Could rolfing give you a marathon edge?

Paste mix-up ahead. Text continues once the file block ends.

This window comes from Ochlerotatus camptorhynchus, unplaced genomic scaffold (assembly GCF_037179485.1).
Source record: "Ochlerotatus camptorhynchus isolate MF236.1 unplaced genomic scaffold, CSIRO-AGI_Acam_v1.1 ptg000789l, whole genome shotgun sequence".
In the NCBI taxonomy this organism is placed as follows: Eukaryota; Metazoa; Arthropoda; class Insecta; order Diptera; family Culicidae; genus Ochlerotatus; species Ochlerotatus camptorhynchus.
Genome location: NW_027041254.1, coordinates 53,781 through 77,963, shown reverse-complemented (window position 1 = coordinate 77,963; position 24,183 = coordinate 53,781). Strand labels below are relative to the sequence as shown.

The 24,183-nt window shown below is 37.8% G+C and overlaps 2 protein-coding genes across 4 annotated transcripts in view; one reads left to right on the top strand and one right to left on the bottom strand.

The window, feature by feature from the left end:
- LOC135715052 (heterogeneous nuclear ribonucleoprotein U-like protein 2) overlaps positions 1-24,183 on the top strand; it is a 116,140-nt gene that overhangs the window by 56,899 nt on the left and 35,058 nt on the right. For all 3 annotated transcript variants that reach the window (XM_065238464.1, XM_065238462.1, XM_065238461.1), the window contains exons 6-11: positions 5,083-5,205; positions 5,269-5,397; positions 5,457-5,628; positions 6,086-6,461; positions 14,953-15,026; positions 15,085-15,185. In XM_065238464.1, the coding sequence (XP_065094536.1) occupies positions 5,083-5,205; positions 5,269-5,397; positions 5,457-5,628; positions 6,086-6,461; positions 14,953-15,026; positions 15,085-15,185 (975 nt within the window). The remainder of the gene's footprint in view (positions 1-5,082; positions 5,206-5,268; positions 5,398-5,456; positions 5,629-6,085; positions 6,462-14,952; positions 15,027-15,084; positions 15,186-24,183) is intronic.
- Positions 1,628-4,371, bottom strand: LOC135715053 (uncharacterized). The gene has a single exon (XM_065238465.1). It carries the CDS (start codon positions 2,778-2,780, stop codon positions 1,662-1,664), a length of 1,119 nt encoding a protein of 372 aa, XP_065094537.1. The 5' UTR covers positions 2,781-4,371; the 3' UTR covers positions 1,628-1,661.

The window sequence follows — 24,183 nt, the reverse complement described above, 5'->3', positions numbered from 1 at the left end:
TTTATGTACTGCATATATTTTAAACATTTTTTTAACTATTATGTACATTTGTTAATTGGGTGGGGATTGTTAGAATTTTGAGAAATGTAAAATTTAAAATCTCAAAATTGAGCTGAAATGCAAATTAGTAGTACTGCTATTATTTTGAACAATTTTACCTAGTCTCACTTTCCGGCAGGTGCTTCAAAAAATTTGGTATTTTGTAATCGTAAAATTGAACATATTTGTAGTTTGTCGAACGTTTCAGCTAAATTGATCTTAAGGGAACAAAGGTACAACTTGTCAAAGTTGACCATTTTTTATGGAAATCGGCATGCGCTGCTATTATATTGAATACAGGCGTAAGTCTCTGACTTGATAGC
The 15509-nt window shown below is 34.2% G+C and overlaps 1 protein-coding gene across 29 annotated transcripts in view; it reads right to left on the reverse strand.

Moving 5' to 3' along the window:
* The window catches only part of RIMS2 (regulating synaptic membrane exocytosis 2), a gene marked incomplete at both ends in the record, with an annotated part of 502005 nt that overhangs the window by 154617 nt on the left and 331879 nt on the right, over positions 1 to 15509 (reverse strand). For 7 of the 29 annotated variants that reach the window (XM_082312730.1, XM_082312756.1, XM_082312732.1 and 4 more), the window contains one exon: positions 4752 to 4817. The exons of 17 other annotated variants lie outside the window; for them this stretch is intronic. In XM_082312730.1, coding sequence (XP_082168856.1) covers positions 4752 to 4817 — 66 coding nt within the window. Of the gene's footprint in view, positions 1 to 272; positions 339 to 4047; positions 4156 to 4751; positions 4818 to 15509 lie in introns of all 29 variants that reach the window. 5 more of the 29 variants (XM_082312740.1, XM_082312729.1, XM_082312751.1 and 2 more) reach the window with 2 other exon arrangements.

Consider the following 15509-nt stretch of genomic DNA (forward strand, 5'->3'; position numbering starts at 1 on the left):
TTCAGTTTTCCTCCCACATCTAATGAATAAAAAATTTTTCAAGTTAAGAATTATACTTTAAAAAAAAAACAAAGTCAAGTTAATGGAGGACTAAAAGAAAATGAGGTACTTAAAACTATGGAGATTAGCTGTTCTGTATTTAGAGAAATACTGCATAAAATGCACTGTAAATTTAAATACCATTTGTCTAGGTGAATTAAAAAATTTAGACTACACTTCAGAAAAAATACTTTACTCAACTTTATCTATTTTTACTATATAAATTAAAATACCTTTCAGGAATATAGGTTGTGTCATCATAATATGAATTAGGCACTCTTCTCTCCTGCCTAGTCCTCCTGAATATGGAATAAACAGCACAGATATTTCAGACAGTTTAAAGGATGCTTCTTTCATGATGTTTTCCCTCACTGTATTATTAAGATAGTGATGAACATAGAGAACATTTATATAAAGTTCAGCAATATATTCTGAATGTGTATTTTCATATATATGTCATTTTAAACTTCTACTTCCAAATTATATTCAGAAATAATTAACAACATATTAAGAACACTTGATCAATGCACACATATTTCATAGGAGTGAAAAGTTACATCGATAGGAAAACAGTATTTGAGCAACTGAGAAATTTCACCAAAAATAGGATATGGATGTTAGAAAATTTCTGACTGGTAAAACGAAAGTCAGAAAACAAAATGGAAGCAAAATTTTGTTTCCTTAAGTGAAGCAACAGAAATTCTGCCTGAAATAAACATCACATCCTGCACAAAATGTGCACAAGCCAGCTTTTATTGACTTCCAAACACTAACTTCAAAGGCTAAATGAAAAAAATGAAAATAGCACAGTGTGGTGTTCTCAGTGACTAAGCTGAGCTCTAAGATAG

Around this time of year, there is a tribe of people for whom every twinge of discomfort in their body plants a seed of worry and doubt.Create an account The 40th Dublin City Marathon takes place on Sunday, October 27 and given that most participants are doing between 40 and 100 miles per week, they’re right to worry. By this stage of the game, only the weather or your body can ruin your carefully laid race-day plan. The former is in the hands of the gods, but the latter can still be given a helpful performance boost ahead of the big day. Physiotherapy is the established course of action for anyone dealing with the fallout of putting your body under this level of pressure. Rolfing is a less well trodden path to increased lung capacity, pain-free glutes and knees that can take on the gruelling 26.2 mile run, but one which has served this marathon runner rather rell over the years. A rolfer won’t just work on the injured part of the body, they adopt a holistic approach. Dr Ida P Rolf, PhD was born in 1896 and obtained her doctorate in biochemistry from the College of Physicians and Surgeons of Columbia University. Beset by spinal arthritis, a condition for which little medical help was available, she began her own lifelong exploration into human structure and function in order to manage her ailment. Her earliest inquiry was into hatha yoga, which she studied and practiced intensely for some years with Pierre Bernard in New York. LISTEN: Real Health Podcast: The Marathon Special with Olympian Catherina McKiernan In addition, osteopathy, traces of principles from the Alexander Technique, Feldenkrais, Korsybski’s General Semantics, the body-centered psychotherapeutic approach of Wilhelm Reich, and homeopathy can be found in her work. Rolf’s technique is also referred to as Structural Integration (SI), a process which explores the domain of ‘spatial medicine’. SI seeks to organise the body closely around the vertical line of gravity and lengthen it along that line, which is something that a body jaded from marathon training can benefit from ahead of race day. My own wont is to book in for a few sessions on the legs and diaphragm pre-marathon and, if time and money allows, for a few follow-up sessions post-marathon so I can capitalise on the fitness gains made in time for cross-country season. Rolfer Joe O’Kelly, based in the Rathmines Collective, underwent the rigorous training to become a rolfer, or Structural Integrationist. Having hurt his back quite badly in his 20s, O’Kelly had tried many different therapies to alleviate his pain before eventually going to see a rolfer. This is a typical profile of how one ends up discovering rolfing — the standard client tends to be somewhere on a continuum between curious around personal development to desperate for some physical relief from ongoing pain. “I played a lot of sport, particularly hurling. I played underaged hurling for Dublin but I hurt my back when I was 20 and I went to chiropractors, bone setters, physios. I went to see several surgeons — I even had a spinal manipulation done in 1994, but I was worse afterwards,” says Joe. Around 2003, Joe heard about rolfing and attended a visiting practitioner from Vienna, Kurt Kyck: “I went to him and it was the best thing I ever did for my back,” he recalls. “I didn’t have any more serious back pain after my 10 rolfing sessions. I got rid of the insoles I was wearing for plantar fasciitis and I felt more confident. I felt taller, more at ease in my body. “Every now and again, I had a bit of back pain but it was nothing like it was and my posture improved a lot and my body was better aligned. I guess I wasn’t leaning, standing or sitting the way I used to, so I wasn’t putting pressure on my lower back anymore and that helped a lot.” This took place just before Joe did an MBA in Trinity and went to work as a stockbroker. After losing his job in the financial crash, Joe bought a pizza shop. After five years of this, he was hungry for more meaningful work. When plans to open a yoga studio didn’t pan out, the idea of rolfing came back into his head. A two-week introduction to the training in Munich went well and Joe was invited to undertake the intense year-long programme. He has now been a working practitioner for almost five years. This year, he also began studying to be a craniosacral therapist with the Upledger Institute in Ireland, broadening the scope of his work, and recently qualified as the first Irish graduate in Sharon Wheeler’s ScarWork. Sharon was trained directly by Ida Rolf. “ScarWork is a gentle and powerful way of working with scars and scar tissue,” explains Joe. “I work with surgical scars, caesareans, friction and heat burns, dog bites, cuts, laparoscopies, etc.” Tricky His clientele reflects the fact that rolfing is a tricky therapy to market. “Rolfing can be different things to different people,” observes Joe. “Some people come here because they have back pain, shoulder pain… physical pain in their bodies and they’re looking for a solution. Other people will come just because they feel stuck in their bodies or in their lives, they’ve no particular pain, they just feel the need for change. “At a very basic level, what we do is use a manual therapy — people lying on a table, we put our hands on them and work on the fascia of the body. This is the connective tissue that surrounds the muscle, muscle fibre, organs, bone, blood vessel and nerves. “Our job is to give length and space to the body, and the body has its own innate intelligence and it will heal itself. We try to align the body better so that a person is not hunched over or standing crookedly or sitting poorly.” As well as lying on the table, a rolfer will help you move better and offer some psychoeducation around what constitutes walking and moving better. “Really what we want to see is people standing, sitting and moving with greater ease, with less tension and stress in the body,” explains Joe. “We work typically over 10 sessions with people to try and achieve that. Hopefully, the people don’t come back because if they’re gone and they’re happy, then that’s our job done.” Joe can still remember his first client, an opera singer in Munich. Emotionally she ‘fell apart’ after the third session. “She was in her 40s, she was a freelance opera singer who managed all her flights, bookings etc herself. It was a lot of stress for her, plus she was seeing all the younger singers coming up behind her. But she gradually noticed an uplift and that she was feeling a little better after each session and at the end, told me she felt like an egg — as in whole again. Her voice coach had also noticed an improvement in her singing as the sessions progressed.” Joe sees his work as that of a facilitator. The client comes with their issue and he can help or facilitate their body or psyche in achieving this goal. Over the course of the 10 sessions, your body gradually develops an awareness of where it can be in order to feel less pain and more ease. Perfect posture is best achieved on a stool with no back — this is because our bodies are capable of supporting themselves — just observe any young child sitting on the floor with their legs out straight in front of them, backs perfectly straight. A rolfer works to rewind adult bodies back into something resembling that position — and it’s not just a physical job: the emotional and psychological baggage we carry is expressed in how we hold ourselves physically. I know from my own rolfing experience over the years that changing spatial relationships within the body can help a person change the relationship they have with themselves and, ultimately, with other people for the better. It’s not just a physical boost I get pre-marathon, it helps my race-day confidence too. Rolfing is a therapy that can offer ephemeral and permanent change, an intoxicating mix indeed. The KBC Dublin City Marathon takes place on Sunday, October 27 at 8.45am. Joe O’Kelly practices in The Rathmines Collective, 183 Rathmines Road Lower, D6, Tel: 086 8045218. Sessions are an hour and a half (€90 each). See okellyrolfing.com/scar-therapy; email@example.com Online Editors Read more: Independent.ie